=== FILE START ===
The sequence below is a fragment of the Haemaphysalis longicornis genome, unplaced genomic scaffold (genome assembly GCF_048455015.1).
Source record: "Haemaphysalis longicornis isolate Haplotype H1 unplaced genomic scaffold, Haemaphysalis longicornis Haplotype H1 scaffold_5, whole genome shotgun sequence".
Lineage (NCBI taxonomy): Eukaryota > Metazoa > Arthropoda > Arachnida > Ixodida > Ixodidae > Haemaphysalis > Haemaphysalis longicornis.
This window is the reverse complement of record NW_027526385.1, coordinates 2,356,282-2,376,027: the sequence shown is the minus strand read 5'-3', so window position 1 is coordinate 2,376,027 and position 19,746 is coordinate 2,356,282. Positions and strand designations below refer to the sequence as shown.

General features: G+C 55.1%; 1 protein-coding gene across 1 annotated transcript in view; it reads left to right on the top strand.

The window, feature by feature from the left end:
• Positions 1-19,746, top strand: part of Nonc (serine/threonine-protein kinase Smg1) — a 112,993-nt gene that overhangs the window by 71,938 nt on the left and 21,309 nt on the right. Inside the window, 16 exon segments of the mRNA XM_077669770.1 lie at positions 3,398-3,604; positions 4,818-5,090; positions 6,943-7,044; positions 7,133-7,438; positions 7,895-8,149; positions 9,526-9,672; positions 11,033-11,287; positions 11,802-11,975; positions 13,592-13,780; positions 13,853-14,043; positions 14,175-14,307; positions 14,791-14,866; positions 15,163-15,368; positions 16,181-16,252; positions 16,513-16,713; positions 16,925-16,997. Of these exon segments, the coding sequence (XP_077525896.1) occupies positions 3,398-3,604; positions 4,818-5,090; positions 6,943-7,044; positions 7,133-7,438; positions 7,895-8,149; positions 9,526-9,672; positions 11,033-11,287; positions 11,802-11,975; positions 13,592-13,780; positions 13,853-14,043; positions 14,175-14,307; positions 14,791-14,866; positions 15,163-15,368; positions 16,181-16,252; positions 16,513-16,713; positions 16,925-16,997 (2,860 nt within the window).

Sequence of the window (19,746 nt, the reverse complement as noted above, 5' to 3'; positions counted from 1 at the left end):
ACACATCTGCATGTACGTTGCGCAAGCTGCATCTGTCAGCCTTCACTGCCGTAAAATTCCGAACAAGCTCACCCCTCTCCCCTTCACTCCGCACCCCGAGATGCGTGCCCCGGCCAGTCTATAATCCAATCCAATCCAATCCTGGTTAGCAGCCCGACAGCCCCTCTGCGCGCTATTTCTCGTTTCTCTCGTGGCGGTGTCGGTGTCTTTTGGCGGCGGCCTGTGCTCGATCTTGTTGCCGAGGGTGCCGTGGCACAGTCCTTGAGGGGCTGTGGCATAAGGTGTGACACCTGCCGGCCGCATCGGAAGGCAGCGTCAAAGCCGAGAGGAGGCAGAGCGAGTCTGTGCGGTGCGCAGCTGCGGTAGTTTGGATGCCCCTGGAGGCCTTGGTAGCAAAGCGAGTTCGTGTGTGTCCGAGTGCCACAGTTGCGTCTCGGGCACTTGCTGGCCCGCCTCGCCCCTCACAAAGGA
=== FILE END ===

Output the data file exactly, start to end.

The sequence below is a fragment of the Haemaphysalis longicornis genome, unplaced genomic scaffold (genome assembly GCF_048455015.1).
Source record: "Haemaphysalis longicornis isolate Haplotype H1 unplaced genomic scaffold, Haemaphysalis longicornis Haplotype H1 scaffold_5, whole genome shotgun sequence".
Lineage (NCBI taxonomy): Eukaryota > Metazoa > Arthropoda > Arachnida > Ixodida > Ixodidae > Haemaphysalis > Haemaphysalis longicornis.
This window is the reverse complement of record NW_027526385.1, coordinates 2,356,282-2,376,027: the sequence shown is the minus strand read 5'-3', so window position 1 is coordinate 2,376,027 and position 19,746 is coordinate 2,356,282. Positions and strand designations below refer to the sequence as shown.

General features: G+C 55.1%; 1 protein-coding gene across 1 annotated transcript in view; it reads left to right on the top strand.

The window, feature by feature from the left end:
• Positions 1-19,746, top strand: part of Nonc (serine/threonine-protein kinase Smg1) — a 112,993-nt gene that overhangs the window by 71,938 nt on the left and 21,309 nt on the right. Inside the window, 16 exon segments of the mRNA XM_077669770.1 lie at positions 3,398-3,604; positions 4,818-5,090; positions 6,943-7,044; positions 7,133-7,438; positions 7,895-8,149; positions 9,526-9,672; positions 11,033-11,287; positions 11,802-11,975; positions 13,592-13,780; positions 13,853-14,043; positions 14,175-14,307; positions 14,791-14,866; positions 15,163-15,368; positions 16,181-16,252; positions 16,513-16,713; positions 16,925-16,997. Of these exon segments, the coding sequence (XP_077525896.1) occupies positions 3,398-3,604; positions 4,818-5,090; positions 6,943-7,044; positions 7,133-7,438; positions 7,895-8,149; positions 9,526-9,672; positions 11,033-11,287; positions 11,802-11,975; positions 13,592-13,780; positions 13,853-14,043; positions 14,175-14,307; positions 14,791-14,866; positions 15,163-15,368; positions 16,181-16,252; positions 16,513-16,713; positions 16,925-16,997 (2,860 nt within the window).

Sequence of the window (19,746 nt, the reverse complement as noted above, 5' to 3'; positions counted from 1 at the left end):
ACACATCTGCATGTACGTTGCGCAAGCTGCATCTGTCAGCCTTCACTGCCGTAAAATTCCGAACAAGCTCACCCCTCTCCCCTTCACTCCGCACCCCGAGATGCGTGCCCCGGCCAGTCTATAATCCAATCCAATCCAATCCTGGTTAGCAGCCCGACAGCCCCTCTGCGCGCTATTTCTCGTTTCTCTCGTGGCGGTGTCGGTGTCTTTTGGCGGCGGCCTGTGCTCGATCTTGTTGCCGAGGGTGCCGTGGCACAGTCCTTGAGGGGCTGTGGCATAAGGTGTGACACCTGCCGGCCGCATCGGAAGGCAGCGTCAAAGCCGAGAGGAGGCAGAGCGAGTCTGTGCGGTGCGCAGCTGCGGTAGTTTGGATGCCCCTGGAGGCCTTGGTAGCAAAGCGAGTTCGTGTGTGTCCGAGTGCCACAGTTGCGTCTCGGGCACTTGCTGGCCCGCCTCGCCCCTCACAAAGGA